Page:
Here's Why Bangalore Might Become 'Uninhabitable' by 2025

Lake on Fire © Aaditya Sood/Twitter
Lake on Fire © Aaditya Sood/Twitter
Photo of Prabhu Gowda
30 June 2017

An eight-hour fire on the surface of water might seem impossible, but this is what the bewildered spectators at Belladur Lake in the ‘Garden City of India‘ witnessed in 2015. Breakneck urbanization and gross negligence from the governing bodies have taken their toll on Bangalore’s ecology. Scientists from the reputed Indian Institute of Science (IISc) have delivered a damning verdict: Bangalore will be ‘uninhabitable’ by 2025 if current trends persist.

Spread across 900 acres, Bellandur Lake is the largest lake in Bangalore. Sewage streams from several areas across the city empty into Bellandur Lake every day, meaning that the lake is the receptor for more than 500 million liters of effluents per day. This contaminated water then flows east to Varthur Lake, joining the Pinakini River.

The collection, channeling and dispersion of sewage was robust for Bangalore’s requirements in the 1970s. However, an IT sector boom in the late 20th century saw a great population influx to the city. This has led to Bangalore’s lakes being put in jeopardy. They are in desperate need of recuperation: lakes catching fire and spewing froth is a sorry situation!

Flying Froth | © Abhishek Tandon/Twitter

Bangalore under threat

Parakeets don’t flutter like before and the reptiles are dying off in Bangalore’s lakes, especially Bellandur and Varthur Lakes. Because of the overwhelming inflow of untreated sewage, these lakes have turned into a bio-hazard, endangering the flora and fauna. A thick vegetative cover of weeds on the lakes’ surface not only makes them unnavigable, but also devoid of an aerobic system. The formation of the vegetative cover is due to eutrophication: a process involving excessive collection of nutrients from external sources, and subsequent chemical reactions. Further, eutrophication aids in methane emission, thus making the system susceptible to fire.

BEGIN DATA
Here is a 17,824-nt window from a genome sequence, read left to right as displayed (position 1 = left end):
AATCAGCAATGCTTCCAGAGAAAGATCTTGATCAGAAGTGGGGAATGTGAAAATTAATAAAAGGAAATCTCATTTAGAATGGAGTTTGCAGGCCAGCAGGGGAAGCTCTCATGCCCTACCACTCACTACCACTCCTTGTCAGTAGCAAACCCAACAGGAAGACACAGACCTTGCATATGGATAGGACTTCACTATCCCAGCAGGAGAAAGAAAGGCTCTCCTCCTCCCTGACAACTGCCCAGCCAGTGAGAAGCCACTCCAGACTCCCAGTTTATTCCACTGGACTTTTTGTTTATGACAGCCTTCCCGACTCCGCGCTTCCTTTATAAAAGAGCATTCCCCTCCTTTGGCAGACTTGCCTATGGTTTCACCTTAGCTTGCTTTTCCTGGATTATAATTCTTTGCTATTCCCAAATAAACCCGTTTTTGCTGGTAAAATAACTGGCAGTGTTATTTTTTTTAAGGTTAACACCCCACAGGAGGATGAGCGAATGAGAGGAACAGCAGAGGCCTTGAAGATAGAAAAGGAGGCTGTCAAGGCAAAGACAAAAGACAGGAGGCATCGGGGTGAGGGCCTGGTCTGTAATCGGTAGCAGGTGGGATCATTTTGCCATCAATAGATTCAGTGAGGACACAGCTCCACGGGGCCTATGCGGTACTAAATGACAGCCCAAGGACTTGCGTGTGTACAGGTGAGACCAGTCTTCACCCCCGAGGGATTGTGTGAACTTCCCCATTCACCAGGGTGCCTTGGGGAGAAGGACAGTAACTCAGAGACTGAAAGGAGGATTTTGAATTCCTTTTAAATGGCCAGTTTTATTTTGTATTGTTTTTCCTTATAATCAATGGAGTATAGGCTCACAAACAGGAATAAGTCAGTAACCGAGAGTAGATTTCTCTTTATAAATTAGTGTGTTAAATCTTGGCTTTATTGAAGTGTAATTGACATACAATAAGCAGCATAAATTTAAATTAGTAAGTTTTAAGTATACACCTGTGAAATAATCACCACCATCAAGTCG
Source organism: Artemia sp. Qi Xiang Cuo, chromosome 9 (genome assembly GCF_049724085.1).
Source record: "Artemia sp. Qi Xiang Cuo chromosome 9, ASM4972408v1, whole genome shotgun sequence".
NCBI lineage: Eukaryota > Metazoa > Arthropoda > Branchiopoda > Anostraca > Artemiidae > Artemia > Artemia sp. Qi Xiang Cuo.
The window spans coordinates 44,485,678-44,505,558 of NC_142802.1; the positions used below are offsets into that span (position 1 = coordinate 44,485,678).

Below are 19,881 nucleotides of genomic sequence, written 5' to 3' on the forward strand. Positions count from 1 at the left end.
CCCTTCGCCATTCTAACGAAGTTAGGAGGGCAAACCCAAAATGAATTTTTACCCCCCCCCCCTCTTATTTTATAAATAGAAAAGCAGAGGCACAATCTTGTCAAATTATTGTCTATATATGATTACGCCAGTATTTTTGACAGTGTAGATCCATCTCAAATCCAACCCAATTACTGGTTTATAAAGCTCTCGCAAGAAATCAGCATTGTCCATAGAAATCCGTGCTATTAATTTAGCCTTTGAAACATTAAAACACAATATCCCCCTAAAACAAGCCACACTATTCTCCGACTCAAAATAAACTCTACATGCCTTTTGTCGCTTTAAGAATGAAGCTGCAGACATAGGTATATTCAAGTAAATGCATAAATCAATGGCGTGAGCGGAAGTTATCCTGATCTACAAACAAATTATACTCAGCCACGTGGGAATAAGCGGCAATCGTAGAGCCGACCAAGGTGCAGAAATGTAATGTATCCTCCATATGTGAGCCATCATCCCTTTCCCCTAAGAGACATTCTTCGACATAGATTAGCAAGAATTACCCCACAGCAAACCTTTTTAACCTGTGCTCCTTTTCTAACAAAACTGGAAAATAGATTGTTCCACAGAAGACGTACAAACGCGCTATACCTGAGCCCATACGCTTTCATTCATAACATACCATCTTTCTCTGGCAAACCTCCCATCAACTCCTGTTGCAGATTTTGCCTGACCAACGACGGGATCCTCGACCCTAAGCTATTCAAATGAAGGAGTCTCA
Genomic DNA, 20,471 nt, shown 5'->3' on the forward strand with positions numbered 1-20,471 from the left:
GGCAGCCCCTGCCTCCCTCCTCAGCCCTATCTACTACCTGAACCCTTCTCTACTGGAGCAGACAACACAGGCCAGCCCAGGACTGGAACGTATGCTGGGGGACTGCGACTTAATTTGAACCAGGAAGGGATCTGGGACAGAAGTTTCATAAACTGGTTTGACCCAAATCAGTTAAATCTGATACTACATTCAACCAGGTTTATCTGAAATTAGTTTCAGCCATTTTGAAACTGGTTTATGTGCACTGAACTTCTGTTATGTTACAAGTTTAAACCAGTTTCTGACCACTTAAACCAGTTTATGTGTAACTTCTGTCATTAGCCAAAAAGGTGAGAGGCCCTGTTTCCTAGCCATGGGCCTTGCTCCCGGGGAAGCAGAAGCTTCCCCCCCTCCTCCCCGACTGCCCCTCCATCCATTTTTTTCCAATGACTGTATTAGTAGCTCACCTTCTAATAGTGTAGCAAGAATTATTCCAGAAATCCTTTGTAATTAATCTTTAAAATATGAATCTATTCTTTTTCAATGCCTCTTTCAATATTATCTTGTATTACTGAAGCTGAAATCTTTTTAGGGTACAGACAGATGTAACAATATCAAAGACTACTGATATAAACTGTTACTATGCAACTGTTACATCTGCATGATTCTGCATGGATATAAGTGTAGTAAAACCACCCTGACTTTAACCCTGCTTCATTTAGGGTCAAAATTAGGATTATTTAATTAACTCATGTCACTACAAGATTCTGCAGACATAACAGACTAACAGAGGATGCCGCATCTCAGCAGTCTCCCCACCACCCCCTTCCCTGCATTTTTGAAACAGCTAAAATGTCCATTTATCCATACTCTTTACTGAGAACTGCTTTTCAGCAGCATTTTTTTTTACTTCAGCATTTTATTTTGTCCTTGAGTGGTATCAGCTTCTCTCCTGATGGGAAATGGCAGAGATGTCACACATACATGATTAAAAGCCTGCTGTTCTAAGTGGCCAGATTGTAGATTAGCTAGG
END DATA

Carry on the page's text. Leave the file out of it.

The first straw in the wind was when Bellandur Lake caught fire in the summer of 2015. This was soon followed by the flying froth phenomenon, which became a nightmare for commuters around Bellandur and Varthur Lakes. The effluents in the water produced a foam-like matter that flew through the air. The toxicity of the flying froth corroded the paint off vehicles and exacerbated allergies and respiratory ailments. It also emitted a horrendous stench.

Several petitions have been filed over the years without any substantial response from the authorities. A petition addressed to the Chief Minister of Karnataka has amassed 50,000 signatures, thus making a statement. After garnering widespread attention, the problems facing Bellandur and Varthur Lakes are still under administrative deliberation.

Eutrophication | © Wyrnilla/Wikimedia Commons

The current scenario

Political infighting and shifting of blame within the local governing bodies is said to be the primary reason behind Bangalore’s current predicament. The responsible parties cast aspersions on each other, while the lakes continue to suffer.

Experts from abroad have been positive about the potential recovery of these lakes. Bangalore’s lakes can recover over time if sewage treatment is given immediate attention. Before Bangalore becomes an ecological disaster, it’s important to understand that this problem is a direct threat to life, not just to the title of ‘Garden City’.

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